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Huang Wins 2019 ASME Mow Medal
Award recognizes Huang's contributions to the field of bioengineering through his pioneering work on acoustofluidics
Tony Jun Huang, the William Bevan Professor of Mechanical Engineering and Materials Science at Duke University, has been awarded the 2019 Van C. Mow Medal by the American Society of Mechanical Engineers (ASME).
The Van C. Mow Medal is bestowed upon an individual who has demonstrated meritorious contributions to the field of bioengineering through research, education, professional development, leadership in the development of the profession, mentorship to young bioengineers, and with service to the bioengineering community.
Huang was cited for his “pioneering work on acoustofluidics which leads us to understand the interplays among acoustic waves, fluids and particles in the micro/nano scale as well as enables us to probe intriguing biological processes, pathogen-host interactions, cancer immunotherapy, developmental biology and biomarker discovery.”
A leader in the fields of microfluidics, acoustofluidics and lab-on-a-chip technologies, Huang explores ways of using sound waves to precisely manipulate and detect fluids and particles—such as cells, extracellular vesicles and proteins—inside fluids. His goal is to develop these technologies into new diagnoses and treatments for various diseases such as cancer, Alzheimer’s disease, placental health and traumatic brain injury.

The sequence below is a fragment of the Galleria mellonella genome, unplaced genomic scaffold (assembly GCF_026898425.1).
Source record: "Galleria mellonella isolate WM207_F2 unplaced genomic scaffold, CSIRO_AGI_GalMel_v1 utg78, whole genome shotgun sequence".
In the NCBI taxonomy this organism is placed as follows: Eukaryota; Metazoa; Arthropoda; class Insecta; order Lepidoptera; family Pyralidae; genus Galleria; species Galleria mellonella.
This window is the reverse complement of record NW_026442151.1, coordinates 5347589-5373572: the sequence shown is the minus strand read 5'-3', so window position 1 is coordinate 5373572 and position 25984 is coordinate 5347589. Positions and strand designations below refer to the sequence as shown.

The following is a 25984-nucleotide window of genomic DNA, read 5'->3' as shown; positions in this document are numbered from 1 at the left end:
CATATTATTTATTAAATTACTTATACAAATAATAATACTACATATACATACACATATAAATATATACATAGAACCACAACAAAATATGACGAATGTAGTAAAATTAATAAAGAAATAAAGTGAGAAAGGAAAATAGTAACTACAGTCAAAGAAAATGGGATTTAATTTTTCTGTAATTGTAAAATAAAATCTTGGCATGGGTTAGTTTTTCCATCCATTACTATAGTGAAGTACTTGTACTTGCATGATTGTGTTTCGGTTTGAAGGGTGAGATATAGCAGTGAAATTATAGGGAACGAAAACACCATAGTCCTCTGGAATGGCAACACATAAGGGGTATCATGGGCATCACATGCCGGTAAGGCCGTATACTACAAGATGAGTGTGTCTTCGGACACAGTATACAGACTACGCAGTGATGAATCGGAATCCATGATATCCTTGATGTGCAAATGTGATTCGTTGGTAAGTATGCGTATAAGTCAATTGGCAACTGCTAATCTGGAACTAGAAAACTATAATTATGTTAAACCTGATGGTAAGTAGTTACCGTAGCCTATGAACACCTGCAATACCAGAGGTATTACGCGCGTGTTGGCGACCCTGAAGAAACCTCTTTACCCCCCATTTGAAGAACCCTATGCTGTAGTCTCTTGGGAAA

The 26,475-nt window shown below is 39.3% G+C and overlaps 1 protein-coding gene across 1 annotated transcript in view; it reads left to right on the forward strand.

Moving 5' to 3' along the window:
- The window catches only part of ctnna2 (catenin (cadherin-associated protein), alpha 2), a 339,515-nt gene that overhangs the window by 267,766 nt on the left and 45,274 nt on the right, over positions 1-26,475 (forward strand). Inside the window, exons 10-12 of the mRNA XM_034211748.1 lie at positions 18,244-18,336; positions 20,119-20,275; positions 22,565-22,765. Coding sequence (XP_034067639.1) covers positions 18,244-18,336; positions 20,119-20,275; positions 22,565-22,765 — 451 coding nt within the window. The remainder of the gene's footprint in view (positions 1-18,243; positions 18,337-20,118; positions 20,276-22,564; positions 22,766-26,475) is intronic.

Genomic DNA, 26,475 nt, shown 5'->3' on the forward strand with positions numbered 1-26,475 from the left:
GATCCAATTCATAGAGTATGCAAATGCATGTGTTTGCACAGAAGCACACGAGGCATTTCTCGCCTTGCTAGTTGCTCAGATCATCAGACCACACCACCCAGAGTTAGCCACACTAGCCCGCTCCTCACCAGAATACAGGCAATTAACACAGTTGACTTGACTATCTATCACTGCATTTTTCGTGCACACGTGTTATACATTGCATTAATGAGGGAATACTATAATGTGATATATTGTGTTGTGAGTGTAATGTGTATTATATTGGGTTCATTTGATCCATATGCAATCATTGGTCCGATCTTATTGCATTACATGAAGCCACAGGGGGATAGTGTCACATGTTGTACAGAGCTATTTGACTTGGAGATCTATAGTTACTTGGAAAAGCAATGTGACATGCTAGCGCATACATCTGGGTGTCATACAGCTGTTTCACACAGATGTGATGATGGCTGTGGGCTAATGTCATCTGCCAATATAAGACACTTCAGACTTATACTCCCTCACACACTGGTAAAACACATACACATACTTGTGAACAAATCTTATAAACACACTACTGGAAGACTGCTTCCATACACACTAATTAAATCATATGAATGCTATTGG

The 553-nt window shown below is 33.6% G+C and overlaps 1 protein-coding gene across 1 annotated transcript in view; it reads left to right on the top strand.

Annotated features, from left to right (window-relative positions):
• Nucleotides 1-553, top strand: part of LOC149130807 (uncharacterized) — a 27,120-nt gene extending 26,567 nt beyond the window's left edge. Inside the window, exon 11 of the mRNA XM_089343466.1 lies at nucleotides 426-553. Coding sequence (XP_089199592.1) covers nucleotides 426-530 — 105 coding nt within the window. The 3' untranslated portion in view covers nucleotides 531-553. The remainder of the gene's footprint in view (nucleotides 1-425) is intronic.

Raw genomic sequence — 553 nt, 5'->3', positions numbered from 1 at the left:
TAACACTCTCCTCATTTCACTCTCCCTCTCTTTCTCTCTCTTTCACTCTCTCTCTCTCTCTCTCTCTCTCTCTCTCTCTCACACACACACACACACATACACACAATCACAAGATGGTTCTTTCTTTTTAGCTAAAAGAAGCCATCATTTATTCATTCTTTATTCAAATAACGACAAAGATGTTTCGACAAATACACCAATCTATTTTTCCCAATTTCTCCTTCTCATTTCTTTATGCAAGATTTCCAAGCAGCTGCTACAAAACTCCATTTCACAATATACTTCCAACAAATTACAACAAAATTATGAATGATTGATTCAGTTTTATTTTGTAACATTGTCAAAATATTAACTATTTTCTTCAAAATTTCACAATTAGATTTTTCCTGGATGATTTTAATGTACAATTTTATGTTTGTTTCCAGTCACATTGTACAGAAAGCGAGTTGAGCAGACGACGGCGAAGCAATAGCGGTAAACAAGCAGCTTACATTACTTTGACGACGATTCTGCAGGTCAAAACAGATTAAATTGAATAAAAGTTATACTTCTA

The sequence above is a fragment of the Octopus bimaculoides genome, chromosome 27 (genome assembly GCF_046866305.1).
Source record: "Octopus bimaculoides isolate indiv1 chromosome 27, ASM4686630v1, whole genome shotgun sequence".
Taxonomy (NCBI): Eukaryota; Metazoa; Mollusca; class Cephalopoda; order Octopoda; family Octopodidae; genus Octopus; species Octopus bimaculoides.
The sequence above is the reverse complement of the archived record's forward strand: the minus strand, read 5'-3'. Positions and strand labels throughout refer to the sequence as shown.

Since joining Duke’s faculty in 2016, Huang has made important strides toward realizing these goals. He has used soundwaves to create tiny whirlpools to concentrate proteins and other biological structures from biological fluids, to gently separate circulating tumor cells from blood samples to one day provide ‘liquid biopsies,’ and to create a microfluidic platform that avoids contamination for reusable lab-on-a-chip devices.
Huang has been elected a fellow of five professional societies: the American Institute for Medical and Biological Engineering (AIMBE), the American Society of Mechanical Engineers (ASME), the Institute of Electrical and Electronics Engineers (IEEE), the Institute of Physics (IOP), and the Royal Society of Chemistry (RSC). His research has been recognized through several awards and honors such as a 2010 National Institutes of Health (NIH) Director’s New Innovator Award, the 2014 IEEE Sensors Council Technical Achievement Award, and the 2017 Analytical Chemistry Young Innovator Award.
The ASME is a not-for-profit membership organization that enables collaboration, knowledge sharing, career enrichment, and skills development across all engineering disciplines, toward a goal of helping the global engineering community develop solutions to benefit lives and livelihoods.